10 Signs that you might be experiencing coercive control.

Uncategorized Oct 05, 2021

Did you know:


1 in 4 women in England experience domestic abuse in their life.


Every 3 days a woman dies due to domestic abuse.


On average it takes a women 5 years to leave an abusive relationship.


These are shocking statistics that got even worse during lockdown.


Domestic abuse is defined as an incident or patterns of incidents of controlling, coercive or threatening behaviour, violence or abuse (psychological, physical, sexual, financial or emotional) between those aged 16 or over who are or have been intimate partners or family members, regardless of sexuality or gender (Government definition)



Coercive control is a form of domestic abuse and can be difficult to spot especially when you’re in the relationship. It’s an insidious form of abuse that happens slowly over time.


It’s a form of Psychological abuse where the perpetrator (abuser) carries out a pattern of controlling or manipulative behaviour in the relationship and exerts power over the victim. The victim is left doubting themselves, with low levels of self-esteem and then becoming even more dependent on the perpetrator.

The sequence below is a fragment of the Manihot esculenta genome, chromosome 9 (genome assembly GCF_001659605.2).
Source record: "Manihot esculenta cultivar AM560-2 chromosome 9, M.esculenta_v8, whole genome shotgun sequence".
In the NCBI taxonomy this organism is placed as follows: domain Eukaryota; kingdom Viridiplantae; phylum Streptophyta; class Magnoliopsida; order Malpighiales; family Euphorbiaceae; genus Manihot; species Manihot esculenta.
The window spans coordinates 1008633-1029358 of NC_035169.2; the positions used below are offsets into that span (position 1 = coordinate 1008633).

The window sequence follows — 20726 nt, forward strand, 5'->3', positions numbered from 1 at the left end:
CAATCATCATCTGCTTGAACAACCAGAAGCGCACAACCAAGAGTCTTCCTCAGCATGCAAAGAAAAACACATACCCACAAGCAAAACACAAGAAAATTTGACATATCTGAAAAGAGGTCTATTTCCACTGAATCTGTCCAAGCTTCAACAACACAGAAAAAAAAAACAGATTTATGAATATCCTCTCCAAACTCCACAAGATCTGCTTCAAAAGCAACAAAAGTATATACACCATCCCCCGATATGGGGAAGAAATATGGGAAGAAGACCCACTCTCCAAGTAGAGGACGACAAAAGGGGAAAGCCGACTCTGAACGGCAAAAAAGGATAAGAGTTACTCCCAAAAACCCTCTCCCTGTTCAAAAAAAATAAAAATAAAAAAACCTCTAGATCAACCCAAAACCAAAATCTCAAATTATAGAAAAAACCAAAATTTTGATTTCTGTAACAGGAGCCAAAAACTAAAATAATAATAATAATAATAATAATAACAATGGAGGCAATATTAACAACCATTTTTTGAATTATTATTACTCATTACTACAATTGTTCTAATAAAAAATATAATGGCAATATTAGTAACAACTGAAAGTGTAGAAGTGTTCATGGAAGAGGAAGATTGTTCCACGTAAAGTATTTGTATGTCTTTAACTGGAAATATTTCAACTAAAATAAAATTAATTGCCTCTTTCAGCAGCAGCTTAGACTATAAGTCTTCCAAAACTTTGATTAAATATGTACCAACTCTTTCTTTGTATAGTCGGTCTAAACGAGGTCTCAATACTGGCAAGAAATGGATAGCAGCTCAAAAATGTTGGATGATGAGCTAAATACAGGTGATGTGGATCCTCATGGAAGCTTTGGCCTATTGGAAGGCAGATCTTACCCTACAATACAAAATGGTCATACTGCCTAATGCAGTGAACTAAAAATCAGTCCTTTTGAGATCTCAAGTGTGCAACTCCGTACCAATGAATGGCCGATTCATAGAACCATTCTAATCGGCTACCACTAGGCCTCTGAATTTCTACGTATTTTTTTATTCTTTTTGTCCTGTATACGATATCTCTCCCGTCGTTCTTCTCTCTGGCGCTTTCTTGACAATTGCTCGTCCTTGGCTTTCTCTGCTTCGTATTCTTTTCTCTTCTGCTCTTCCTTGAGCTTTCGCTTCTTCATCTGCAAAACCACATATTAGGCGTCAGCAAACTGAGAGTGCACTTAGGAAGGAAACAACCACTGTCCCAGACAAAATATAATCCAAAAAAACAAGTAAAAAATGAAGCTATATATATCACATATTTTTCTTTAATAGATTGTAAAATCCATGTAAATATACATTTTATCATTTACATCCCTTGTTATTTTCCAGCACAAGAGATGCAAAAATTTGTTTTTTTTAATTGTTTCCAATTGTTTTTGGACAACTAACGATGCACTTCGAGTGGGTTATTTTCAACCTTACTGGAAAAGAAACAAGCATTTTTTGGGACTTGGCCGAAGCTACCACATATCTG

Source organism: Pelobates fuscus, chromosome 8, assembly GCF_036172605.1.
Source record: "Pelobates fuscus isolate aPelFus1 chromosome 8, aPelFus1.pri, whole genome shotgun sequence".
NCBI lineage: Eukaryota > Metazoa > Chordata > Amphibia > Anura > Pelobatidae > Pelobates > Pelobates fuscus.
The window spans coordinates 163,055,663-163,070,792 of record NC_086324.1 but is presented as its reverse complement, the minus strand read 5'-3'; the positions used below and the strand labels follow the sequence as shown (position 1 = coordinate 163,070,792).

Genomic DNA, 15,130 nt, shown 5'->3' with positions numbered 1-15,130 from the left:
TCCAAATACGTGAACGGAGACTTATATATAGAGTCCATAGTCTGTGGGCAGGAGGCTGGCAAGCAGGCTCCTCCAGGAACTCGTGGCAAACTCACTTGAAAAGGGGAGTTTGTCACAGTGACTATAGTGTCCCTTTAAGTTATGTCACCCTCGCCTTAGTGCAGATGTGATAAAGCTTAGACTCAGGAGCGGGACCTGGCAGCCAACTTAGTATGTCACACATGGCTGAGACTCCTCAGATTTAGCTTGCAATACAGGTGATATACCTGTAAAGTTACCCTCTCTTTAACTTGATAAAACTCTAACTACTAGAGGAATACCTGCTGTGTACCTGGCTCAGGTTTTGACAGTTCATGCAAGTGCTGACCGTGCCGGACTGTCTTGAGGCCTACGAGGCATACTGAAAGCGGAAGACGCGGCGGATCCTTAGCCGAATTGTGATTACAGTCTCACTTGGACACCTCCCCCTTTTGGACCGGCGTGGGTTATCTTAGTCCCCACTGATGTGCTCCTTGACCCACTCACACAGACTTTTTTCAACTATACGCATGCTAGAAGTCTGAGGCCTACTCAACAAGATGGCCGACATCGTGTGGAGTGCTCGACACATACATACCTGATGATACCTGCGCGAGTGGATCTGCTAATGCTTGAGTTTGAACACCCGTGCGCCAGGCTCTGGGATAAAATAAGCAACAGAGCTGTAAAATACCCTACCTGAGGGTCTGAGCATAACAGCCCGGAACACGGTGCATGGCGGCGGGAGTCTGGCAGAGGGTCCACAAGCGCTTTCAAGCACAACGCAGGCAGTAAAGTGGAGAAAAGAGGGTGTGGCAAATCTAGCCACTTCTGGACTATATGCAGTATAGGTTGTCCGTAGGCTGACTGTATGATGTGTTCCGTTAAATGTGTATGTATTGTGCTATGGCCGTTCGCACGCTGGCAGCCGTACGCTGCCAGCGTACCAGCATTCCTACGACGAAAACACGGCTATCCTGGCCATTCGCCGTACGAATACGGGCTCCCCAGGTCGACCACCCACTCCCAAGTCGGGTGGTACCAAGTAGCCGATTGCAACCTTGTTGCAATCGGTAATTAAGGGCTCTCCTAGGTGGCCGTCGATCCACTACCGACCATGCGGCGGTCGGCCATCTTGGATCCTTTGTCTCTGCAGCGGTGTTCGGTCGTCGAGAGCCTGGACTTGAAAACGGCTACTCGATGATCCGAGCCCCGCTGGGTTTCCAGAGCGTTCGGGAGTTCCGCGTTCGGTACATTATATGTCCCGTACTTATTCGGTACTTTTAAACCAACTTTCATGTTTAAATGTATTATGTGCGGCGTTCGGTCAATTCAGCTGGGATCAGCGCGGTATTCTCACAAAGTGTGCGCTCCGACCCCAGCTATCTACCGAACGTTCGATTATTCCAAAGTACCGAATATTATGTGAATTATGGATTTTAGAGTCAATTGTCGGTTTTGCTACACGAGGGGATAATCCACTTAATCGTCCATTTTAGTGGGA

Here are 10 signs that you may be experiencing coercive control:



  1. Becoming isolated from your friends and family – This is something that happens gradually over time and it’s not until you do some reflection that you realise what’s happened. By isolating you from your friends and family the abuser is gaining total control over you with no one else to influence you or see what’s happening.


Has your partner been criticising your friends or family at all? If you’re still in the early stages of your relationship you might have just brushed it off and not thought much of it. But is it becoming a pattern? Are they constantly criticising them – if so, this is definitely a red flag to be aware of.


Is your partner claiming that a friend or family member has an issue with them or has criticised them? Have you stood up for your partner and defended them and started distancing yourself from those people? This is a subtle and manipulative way of isolating you from those closest to you.



  1. Being Gaslighted – Again this is a really subtle and manipulative form of coercive control where you end up doubting yourself and questioning your own thoughts and feelings – to the point where you start to think you’re going mad!


Has your partner accused you of saying things or doing things that you haven’t - but by the end of the conversation or argument you start doubting yourself?


Has your partner ghosted you for periods of time and you’ve been unable to contact them, or they haven’t responded to any communication from you?